Fig 1. L: Art Fair 2017 swag with a crocheted keepsake I got from the Feminist Futures meeting. R: My Art Fair wristband from Sunday, as well as the chopstick cover from Unakichi, an amazing unagi restaurant.
Fig 2. A shitty video of my Instragram story of that day with all my favourite pieces from the fair.
Komiket's going to be on the 25th, and I think I'm attending that unless deadlines prove too strong for me. I'm excited to go for the usual reasons, great comics, fun merch, breathing the same air as other comic lovers, but also because some of my friends will have a booth! Hope to see y'all there.
Bad Feminist: Essays by Roxane Gay I saw that Gay's new book of short stories, Difficult Women, was coming out this year, so I decided to finish this already. The essays are readable, if a bit painful to read, because of how relatable they are. A chunk of them revolve around pop culture and how she views them from her feminist perspective, albeit a very personal version of it. She considers herself a bad feminist because of that personal perspective, because she, like many other women, is inconsistent, biased, and flawed, in her perception of what is acceptable and unacceptable and the actions that arise from those perceptions. It was refreshing to read that she was so upfront about what she considers her failings since I have been struggling with my own "bad" feminism. Some of the essays feel a bit too personal, but all in all I enjoyed the collection. Looking forward to reading Difficult Women when I get around to it.
Black Magick, Volume One: Awakening by Greg Rucka and Nicola Scott is comprised of the first five issues of the series, and I am sorry to say that there don't seem to be more coming. Both Rucka and Scott are favourites of mine, mostly because both they illustrate complex female characters, albeit in different ways. Black Magick is a straight-up fantasy, where the main character is a literal witch with literal magick, yes, with a "k", powers, who also happens to be a police detective. Because we've only gotten five issues of this series, a lot of it is Rucka laying the groundwork for what I could tell was going to be an epic story, but as a single volume, I kind of just felt cheated by everything we'll never get. Majority of the comic is done in grayscale, except for when magick is being performed: you then get bursts of colour that really highlight the difference between magick and the mundane. So much potential, but no pay-off. SIGHS.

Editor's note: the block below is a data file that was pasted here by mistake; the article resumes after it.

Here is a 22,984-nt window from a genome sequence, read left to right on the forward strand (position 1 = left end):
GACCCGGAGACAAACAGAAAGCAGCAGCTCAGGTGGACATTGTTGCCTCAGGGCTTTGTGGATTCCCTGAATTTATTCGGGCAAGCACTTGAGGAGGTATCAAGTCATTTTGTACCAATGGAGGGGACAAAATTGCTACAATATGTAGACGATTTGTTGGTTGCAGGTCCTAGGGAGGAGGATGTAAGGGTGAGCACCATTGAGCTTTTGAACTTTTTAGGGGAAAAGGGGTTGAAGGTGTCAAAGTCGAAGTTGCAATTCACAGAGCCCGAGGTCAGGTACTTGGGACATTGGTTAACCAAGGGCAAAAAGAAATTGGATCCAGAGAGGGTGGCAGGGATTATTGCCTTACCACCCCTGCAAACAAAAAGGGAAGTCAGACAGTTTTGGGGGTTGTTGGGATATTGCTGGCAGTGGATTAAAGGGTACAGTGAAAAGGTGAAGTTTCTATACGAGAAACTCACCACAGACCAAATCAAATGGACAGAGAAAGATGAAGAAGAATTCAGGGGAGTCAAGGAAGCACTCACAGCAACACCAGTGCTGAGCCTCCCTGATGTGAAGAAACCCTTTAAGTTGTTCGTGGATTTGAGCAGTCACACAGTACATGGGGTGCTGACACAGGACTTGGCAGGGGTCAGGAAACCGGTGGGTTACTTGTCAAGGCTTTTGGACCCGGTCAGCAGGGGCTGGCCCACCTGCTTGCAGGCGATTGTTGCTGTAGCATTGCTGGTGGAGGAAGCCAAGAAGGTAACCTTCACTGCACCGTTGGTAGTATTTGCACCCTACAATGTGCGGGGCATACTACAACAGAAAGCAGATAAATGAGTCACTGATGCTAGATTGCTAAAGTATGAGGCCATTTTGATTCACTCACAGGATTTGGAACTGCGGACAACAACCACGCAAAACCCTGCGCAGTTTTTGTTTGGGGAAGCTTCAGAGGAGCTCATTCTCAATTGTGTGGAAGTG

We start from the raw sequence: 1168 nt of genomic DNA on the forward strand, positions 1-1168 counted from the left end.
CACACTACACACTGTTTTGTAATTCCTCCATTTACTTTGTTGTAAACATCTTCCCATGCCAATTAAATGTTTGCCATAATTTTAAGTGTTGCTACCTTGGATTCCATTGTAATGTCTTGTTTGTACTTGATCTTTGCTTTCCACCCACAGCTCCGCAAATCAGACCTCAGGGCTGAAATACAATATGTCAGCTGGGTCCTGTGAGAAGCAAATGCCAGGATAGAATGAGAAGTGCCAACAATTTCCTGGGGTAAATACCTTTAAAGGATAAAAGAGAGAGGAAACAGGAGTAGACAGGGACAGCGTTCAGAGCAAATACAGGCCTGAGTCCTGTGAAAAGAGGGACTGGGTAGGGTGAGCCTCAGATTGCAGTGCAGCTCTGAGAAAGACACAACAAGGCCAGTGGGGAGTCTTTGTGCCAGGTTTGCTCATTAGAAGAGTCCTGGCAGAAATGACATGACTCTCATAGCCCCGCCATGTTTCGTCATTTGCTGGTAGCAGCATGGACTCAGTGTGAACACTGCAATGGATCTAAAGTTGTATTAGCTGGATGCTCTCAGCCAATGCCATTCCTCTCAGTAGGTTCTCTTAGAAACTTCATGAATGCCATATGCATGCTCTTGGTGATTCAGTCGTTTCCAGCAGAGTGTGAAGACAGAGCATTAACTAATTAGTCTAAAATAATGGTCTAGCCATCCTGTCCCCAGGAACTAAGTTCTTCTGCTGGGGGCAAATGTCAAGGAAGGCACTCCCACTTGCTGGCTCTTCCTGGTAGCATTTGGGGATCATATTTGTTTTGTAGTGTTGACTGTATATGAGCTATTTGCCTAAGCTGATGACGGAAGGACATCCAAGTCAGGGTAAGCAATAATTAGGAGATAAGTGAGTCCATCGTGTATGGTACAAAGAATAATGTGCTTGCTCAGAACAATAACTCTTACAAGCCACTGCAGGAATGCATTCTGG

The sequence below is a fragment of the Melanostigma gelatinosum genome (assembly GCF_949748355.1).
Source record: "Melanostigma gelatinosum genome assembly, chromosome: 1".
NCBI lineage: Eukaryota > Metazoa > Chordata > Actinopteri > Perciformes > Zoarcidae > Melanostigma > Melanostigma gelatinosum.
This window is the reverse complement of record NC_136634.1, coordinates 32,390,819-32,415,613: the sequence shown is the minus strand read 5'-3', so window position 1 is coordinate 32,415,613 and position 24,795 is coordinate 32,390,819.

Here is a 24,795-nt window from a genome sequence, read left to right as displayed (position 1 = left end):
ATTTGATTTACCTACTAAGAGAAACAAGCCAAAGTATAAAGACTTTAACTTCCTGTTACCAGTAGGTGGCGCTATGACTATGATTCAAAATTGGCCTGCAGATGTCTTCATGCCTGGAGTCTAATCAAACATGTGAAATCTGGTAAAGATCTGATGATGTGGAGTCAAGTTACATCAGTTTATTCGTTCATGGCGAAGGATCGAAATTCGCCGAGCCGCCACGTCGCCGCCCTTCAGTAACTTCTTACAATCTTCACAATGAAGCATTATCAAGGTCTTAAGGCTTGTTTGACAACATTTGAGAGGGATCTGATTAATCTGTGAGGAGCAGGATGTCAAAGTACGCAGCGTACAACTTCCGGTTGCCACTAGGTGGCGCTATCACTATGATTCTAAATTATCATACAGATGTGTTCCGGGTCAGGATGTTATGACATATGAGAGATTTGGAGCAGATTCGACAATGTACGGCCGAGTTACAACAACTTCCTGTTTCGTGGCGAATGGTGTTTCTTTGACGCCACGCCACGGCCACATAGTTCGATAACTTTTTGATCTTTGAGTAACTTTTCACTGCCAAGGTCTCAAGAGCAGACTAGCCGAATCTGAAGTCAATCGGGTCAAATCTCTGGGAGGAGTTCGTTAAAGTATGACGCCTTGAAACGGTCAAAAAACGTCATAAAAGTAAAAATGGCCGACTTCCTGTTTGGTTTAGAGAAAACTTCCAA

Lazarus: The Second Collection by Greg Rucka and Michael Lark Thankfully, Lazarus is still going strong. I read the first ten issues of Lazarus a couple years back in the first collection they released, and I really enjoyed it so I was pretty pleased to find out that issues 11-20 were released in another collection. There are only 25 issues out so far, and the current story arc will finish in the 26th issue, so I'm really excited (and terrifed that Rucka's going to kill some of my favourite characters). The world of Lazarus is a dystopian one, where countries and regions are ruled by businesses. The world is divvied up between different business families that came to power when various governments failed and economies crumbled under the strain. Each of the ruling families has a "Lazarus", a genetically-modified super soldier that acts as their champion in interfamily disputes as well as handles the security of the family within their respective demesnes. The MC of the comic is Forever, the Lazarus of the Carlyle family, and in the current collection she's dealing with a lot of problems, both from inside her family as she struggles with her role in it as well as her personal identity, and also because of interfamily dynamics. The world is pretty well thought-out, and I have an especial affection towards the Lazari and how they interact with each other when they're off-duty. It's a pretty brutal system, all-in-all, and Rucka manages to touch on a lot of topics as he writes the greater story.